In a corner of the upstairs departure terminal at Bangkok’s now-closed Don Muang airport, Chutimas Suksai and six friends are taping empty water bottles together to attach as bouyancy support to a set of improvised bamboo rafts they were making.
Ms. Chutimas, an anthropology student from Thammasat Univerisity, has spent most of the past two weeks volunteering her time to help some of the hundreds of thousands of Thais affected by three months of rain and flooding, which has killed more than 360 people, with an estimated 1 million of Bangkok’s estimated 12 million residents already evacuated.
When Thailand Prime Minister Yingluck Shinawatra announced that the capital should brace for four to six weeks of flooding, citizens who stayed in Bangkok, such as Chutimas and her friends, started looking for ways to help people ride out what could be a long-lasting deluge.
“It seems some of Bangkok will be flooded for a long time, so we will give these rafts to people in Rangsit [a flooded suburb to the north of the airport], so they can float food and water to their homes,” she says.
Despite the various evacuation warnings coming from the national government and the Bangkok city administration, many people – especially those with upstairs rooms and access to boats or big-wheel trucks – are staying in the inundated areas and doing what they can to help those who need assistance.
“My house is OK, so I come here [to Don Muang] to help out those who have suffered,” explains Ramluek Nitiwatanvicharan, who hails from the Chatuchak area near Bangkok’s famous flea-market, which will not open this weekend for the first time in a year.
Outside, the usually traffic-thronged highway and numerous cars are under 5 feet of water, and thousands of other vehicles are parked on the ascending toll way above the floodwaters.
The Bangkok flooding has been described as a “slow-moving tsunami,” evoking comparison to the 2004 disaster that hit southern Thai beach resorts.
Northern Bangkok suburbs such as Rangsit and Pathum Thani flooded almost two weeks ago, while an hour outside the capital, Ayutthaya, the famous site of spectacular old temple ruins, has been swamped for more than three weeks. Satellite images show the city to be an island surrounded by a mass of water to the north – home to rice-growing farmers and industrial plants hosting the likes of Honda and Toyota – with nowhere for the water to flow to the Gulf of Thailand but through the vast capital.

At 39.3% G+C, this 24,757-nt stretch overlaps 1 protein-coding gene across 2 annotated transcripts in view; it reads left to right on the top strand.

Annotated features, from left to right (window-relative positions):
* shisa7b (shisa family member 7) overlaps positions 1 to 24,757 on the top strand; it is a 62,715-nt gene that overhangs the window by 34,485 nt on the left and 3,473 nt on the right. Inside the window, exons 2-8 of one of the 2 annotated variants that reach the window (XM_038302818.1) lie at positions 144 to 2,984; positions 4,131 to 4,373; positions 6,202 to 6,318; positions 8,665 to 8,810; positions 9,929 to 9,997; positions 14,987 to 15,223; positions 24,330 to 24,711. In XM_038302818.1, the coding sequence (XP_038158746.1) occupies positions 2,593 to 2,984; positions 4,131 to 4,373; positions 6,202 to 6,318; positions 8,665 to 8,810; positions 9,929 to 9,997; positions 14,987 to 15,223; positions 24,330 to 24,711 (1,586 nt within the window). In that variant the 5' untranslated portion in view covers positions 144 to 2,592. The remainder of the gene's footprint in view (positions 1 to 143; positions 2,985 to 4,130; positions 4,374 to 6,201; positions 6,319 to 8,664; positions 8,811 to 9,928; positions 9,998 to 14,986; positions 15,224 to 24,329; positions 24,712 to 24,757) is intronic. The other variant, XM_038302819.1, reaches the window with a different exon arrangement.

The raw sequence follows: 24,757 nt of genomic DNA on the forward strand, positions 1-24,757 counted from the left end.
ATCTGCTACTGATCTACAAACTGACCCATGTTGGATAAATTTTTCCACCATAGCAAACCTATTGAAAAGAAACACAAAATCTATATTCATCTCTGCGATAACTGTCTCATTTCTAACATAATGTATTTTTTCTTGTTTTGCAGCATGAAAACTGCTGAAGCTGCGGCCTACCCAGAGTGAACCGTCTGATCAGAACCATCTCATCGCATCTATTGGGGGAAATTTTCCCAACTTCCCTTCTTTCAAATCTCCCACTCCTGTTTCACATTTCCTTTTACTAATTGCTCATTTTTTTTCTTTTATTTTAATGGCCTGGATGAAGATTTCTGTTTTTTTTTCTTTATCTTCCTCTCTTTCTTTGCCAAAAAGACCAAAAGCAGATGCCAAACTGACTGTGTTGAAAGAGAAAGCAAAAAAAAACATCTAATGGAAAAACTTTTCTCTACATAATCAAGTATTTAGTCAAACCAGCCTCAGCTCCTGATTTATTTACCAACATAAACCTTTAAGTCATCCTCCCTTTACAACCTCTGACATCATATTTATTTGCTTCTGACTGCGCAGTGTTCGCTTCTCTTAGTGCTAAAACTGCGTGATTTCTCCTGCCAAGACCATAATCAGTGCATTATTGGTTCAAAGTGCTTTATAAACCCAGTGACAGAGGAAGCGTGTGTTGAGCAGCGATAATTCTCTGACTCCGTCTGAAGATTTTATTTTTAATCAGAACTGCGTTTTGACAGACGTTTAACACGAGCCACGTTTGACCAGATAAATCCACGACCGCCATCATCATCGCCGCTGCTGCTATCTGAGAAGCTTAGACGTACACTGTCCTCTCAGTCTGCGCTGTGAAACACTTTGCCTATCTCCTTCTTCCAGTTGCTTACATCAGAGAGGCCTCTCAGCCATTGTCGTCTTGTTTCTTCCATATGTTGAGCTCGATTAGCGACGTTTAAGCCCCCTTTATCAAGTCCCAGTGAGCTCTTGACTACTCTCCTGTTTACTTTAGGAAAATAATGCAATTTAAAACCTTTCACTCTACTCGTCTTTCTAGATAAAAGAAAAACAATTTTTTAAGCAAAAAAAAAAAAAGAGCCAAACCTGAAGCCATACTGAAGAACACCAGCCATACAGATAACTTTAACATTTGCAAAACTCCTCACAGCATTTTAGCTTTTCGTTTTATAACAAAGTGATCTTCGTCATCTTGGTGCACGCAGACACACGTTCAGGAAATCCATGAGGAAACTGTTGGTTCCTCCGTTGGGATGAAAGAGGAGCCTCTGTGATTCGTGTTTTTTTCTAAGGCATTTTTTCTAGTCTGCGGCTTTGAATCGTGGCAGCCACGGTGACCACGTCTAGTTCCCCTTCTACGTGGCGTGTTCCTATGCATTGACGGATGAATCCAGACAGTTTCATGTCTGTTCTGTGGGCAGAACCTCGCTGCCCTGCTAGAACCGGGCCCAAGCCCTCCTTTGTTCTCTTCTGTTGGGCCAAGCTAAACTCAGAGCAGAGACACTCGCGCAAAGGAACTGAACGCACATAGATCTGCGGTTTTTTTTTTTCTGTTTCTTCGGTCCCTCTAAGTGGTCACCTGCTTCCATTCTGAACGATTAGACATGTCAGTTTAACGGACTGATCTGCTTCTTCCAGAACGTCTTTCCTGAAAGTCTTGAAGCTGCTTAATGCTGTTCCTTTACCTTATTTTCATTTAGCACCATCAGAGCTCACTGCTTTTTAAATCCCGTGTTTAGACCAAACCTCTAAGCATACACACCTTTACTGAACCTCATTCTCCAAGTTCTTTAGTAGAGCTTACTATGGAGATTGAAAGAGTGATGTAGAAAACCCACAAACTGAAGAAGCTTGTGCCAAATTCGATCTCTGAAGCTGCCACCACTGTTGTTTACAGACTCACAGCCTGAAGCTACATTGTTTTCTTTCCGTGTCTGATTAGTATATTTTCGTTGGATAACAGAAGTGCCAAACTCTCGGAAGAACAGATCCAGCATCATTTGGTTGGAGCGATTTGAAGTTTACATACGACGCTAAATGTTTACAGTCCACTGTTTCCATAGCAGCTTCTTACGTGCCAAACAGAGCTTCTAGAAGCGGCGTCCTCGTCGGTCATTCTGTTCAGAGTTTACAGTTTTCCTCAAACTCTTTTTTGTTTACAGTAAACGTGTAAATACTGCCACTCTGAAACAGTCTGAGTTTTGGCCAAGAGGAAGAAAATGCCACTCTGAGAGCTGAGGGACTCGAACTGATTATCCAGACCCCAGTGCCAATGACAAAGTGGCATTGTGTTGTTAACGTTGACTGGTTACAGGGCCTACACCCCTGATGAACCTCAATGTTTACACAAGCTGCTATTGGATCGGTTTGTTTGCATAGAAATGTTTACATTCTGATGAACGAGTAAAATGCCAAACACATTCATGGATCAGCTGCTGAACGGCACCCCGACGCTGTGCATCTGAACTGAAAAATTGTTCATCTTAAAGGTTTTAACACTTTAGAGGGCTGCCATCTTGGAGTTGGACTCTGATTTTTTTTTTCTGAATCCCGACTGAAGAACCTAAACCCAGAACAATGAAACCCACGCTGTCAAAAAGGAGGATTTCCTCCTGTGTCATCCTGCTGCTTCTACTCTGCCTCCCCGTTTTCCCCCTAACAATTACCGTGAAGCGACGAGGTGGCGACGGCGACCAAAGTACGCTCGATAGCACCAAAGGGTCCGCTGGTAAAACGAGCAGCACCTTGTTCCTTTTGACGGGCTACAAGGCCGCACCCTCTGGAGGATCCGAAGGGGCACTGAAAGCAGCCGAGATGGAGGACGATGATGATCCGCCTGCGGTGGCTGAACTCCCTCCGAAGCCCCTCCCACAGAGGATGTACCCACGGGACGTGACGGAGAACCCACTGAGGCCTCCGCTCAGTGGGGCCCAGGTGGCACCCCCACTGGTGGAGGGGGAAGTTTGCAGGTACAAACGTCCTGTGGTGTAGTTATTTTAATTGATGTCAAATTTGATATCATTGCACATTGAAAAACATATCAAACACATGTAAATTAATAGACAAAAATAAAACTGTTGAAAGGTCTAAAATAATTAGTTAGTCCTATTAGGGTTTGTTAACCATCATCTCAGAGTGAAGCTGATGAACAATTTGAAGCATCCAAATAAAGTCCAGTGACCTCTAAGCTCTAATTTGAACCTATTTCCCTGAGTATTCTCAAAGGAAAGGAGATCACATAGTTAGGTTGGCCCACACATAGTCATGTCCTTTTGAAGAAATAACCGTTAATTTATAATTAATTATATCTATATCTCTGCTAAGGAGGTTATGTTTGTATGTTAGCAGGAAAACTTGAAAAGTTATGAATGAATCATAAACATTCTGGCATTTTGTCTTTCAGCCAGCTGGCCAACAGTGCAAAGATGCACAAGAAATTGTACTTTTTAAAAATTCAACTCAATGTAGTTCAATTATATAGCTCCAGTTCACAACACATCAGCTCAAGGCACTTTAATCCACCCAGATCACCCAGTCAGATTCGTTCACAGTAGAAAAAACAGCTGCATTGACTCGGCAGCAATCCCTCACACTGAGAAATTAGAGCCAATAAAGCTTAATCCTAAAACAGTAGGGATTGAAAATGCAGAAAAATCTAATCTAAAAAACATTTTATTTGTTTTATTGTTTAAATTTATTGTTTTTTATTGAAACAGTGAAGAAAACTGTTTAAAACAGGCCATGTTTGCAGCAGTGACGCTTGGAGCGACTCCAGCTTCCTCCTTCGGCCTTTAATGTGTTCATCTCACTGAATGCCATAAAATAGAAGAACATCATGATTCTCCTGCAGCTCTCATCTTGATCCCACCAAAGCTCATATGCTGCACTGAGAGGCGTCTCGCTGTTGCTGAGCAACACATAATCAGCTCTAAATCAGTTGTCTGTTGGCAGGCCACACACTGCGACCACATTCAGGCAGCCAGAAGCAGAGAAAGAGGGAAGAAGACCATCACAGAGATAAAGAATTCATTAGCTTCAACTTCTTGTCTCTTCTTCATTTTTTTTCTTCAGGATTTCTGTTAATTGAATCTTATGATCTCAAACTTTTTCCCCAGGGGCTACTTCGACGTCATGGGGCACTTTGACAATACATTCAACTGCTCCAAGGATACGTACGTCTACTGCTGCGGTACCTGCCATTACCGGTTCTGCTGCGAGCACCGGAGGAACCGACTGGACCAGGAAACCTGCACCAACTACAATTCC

Information break down
Still, information about what might happen to the city has been rehashed and changed many times, with various officials and departments coming out with ore flip-slops than a horde of backpackers on the Khaosan Road.
Chutimas, says, however, that civilians are not helping clear the information fog. “People are spreading rumor all the time, by phone, and social network,” she says. “I was checking my iPhone at Ari [a station on Bangkok’s Skytrain] yesterday, and people were tweeting that it was flooded, that sewers had burst. But I was standing there, it was dry
The recently-extended train line, which runs 20 feet above the Bangkok street level, and covers much of the inner city is likely to be a vital transport lifeline should floods spread.
While millions of Bangkokians await the slow-moving floodwaters, the inner city remains precariously dry. As the Monitor reported yesterday, overflow from the Chao Praya river ran into streets along the temple-dotted riverside. Thongthong Chandrangsu, a spokesman for the government’s Flood Relief Operations Center said on Thursday that “the level of the water spreading through many parts of Bangkok was rising because there was more water flowing in than being drained out.”
A network of canals runs through the city, and the combination of high tide and a mass of floodwaters coming from the north could see the canals overflow, putting the business and shopping downtown district of Bangkok at risk.Show